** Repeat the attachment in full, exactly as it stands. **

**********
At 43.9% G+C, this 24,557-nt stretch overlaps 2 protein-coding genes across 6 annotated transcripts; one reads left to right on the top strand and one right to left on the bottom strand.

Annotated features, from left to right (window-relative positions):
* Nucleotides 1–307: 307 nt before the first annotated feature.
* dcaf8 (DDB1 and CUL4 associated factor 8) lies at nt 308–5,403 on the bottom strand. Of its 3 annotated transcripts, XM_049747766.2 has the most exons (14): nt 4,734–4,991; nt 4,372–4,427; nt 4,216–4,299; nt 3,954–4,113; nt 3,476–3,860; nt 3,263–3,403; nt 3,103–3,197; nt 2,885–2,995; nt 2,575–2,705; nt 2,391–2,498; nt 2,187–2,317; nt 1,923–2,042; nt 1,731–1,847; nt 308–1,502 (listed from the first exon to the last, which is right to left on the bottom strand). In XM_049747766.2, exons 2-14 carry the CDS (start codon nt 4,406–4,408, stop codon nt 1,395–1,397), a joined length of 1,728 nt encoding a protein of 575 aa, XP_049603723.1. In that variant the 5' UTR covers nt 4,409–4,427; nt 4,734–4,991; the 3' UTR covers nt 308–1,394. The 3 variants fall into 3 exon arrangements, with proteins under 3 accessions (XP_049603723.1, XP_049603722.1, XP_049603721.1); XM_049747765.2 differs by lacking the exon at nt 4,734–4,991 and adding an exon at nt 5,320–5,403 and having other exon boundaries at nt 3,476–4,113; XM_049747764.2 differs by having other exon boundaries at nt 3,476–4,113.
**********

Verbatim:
At 43.9% G+C, this 24,557-nt stretch overlaps 2 protein-coding genes across 6 annotated transcripts; one reads left to right on the top strand and one right to left on the bottom strand.

Annotated features, from left to right (window-relative positions):
* Nucleotides 1–307: 307 nt before the first annotated feature.
* dcaf8 (DDB1 and CUL4 associated factor 8) lies at nt 308–5,403 on the bottom strand. Of its 3 annotated transcripts, XM_049747766.2 has the most exons (14): nt 4,734–4,991; nt 4,372–4,427; nt 4,216–4,299; nt 3,954–4,113; nt 3,476–3,860; nt 3,263–3,403; nt 3,103–3,197; nt 2,885–2,995; nt 2,575–2,705; nt 2,391–2,498; nt 2,187–2,317; nt 1,923–2,042; nt 1,731–1,847; nt 308–1,502 (listed from the first exon to the last, which is right to left on the bottom strand). In XM_049747766.2, exons 2-14 carry the CDS (start codon nt 4,406–4,408, stop codon nt 1,395–1,397), a joined length of 1,728 nt encoding a protein of 575 aa, XP_049603723.1. In that variant the 5' UTR covers nt 4,409–4,427; nt 4,734–4,991; the 3' UTR covers nt 308–1,394. The 3 variants fall into 3 exon arrangements, with proteins under 3 accessions (XP_049603723.1, XP_049603722.1, XP_049603721.1); XM_049747765.2 differs by lacking the exon at nt 4,734–4,991 and adding an exon at nt 5,320–5,403 and having other exon boundaries at nt 3,476–4,113; XM_049747764.2 differs by having other exon boundaries at nt 3,476–4,113.